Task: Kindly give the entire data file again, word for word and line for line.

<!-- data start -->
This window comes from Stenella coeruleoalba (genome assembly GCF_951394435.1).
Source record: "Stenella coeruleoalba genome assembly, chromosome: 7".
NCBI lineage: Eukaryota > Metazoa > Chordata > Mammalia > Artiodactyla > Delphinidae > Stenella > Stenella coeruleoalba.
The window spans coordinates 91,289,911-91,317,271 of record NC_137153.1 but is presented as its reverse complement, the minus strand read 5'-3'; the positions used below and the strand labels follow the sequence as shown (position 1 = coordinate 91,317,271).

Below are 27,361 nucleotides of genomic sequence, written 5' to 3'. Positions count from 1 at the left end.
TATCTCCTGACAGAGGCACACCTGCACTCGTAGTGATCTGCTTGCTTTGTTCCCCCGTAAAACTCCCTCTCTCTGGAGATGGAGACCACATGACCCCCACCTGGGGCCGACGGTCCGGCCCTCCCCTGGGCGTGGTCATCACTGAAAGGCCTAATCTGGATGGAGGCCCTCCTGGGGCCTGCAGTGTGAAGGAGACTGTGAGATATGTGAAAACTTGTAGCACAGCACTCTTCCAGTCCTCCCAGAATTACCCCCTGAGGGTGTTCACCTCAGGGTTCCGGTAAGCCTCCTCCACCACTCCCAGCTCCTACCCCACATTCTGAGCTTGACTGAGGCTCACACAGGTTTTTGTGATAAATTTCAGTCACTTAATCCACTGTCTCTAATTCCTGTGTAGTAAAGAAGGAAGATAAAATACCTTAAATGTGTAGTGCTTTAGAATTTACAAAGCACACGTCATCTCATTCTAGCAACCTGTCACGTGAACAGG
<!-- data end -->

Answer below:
This window comes from Stenella coeruleoalba (genome assembly GCF_951394435.1).
Source record: "Stenella coeruleoalba genome assembly, chromosome: 7".
NCBI lineage: Eukaryota > Metazoa > Chordata > Mammalia > Artiodactyla > Delphinidae > Stenella > Stenella coeruleoalba.
The window spans coordinates 91,289,911-91,317,271 of record NC_137153.1 but is presented as its reverse complement, the minus strand read 5'-3'; the positions used below and the strand labels follow the sequence as shown (position 1 = coordinate 91,317,271).

Below are 27,361 nucleotides of genomic sequence, written 5' to 3'. Positions count from 1 at the left end.
TATCTCCTGACAGAGGCACACCTGCACTCGTAGTGATCTGCTTGCTTTGTTCCCCCGTAAAACTCCCTCTCTCTGGAGATGGAGACCACATGACCCCCACCTGGGGCCGACGGTCCGGCCCTCCCCTGGGCGTGGTCATCACTGAAAGGCCTAATCTGGATGGAGGCCCTCCTGGGGCCTGCAGTGTGAAGGAGACTGTGAGATATGTGAAAACTTGTAGCACAGCACTCTTCCAGTCCTCCCAGAATTACCCCCTGAGGGTGTTCACCTCAGGGTTCCGGTAAGCCTCCTCCACCACTCCCAGCTCCTACCCCACATTCTGAGCTTGACTGAGGCTCACACAGGTTTTTGTGATAAATTTCAGTCACTTAATCCACTGTCTCTAATTCCTGTGTAGTAAAGAAGGAAGATAAAATACCTTAAATGTGTAGTGCTTTAGAATTTACAAAGCACACGTCATCTCATTCTAGCAACCTGTCACGTGAACAGG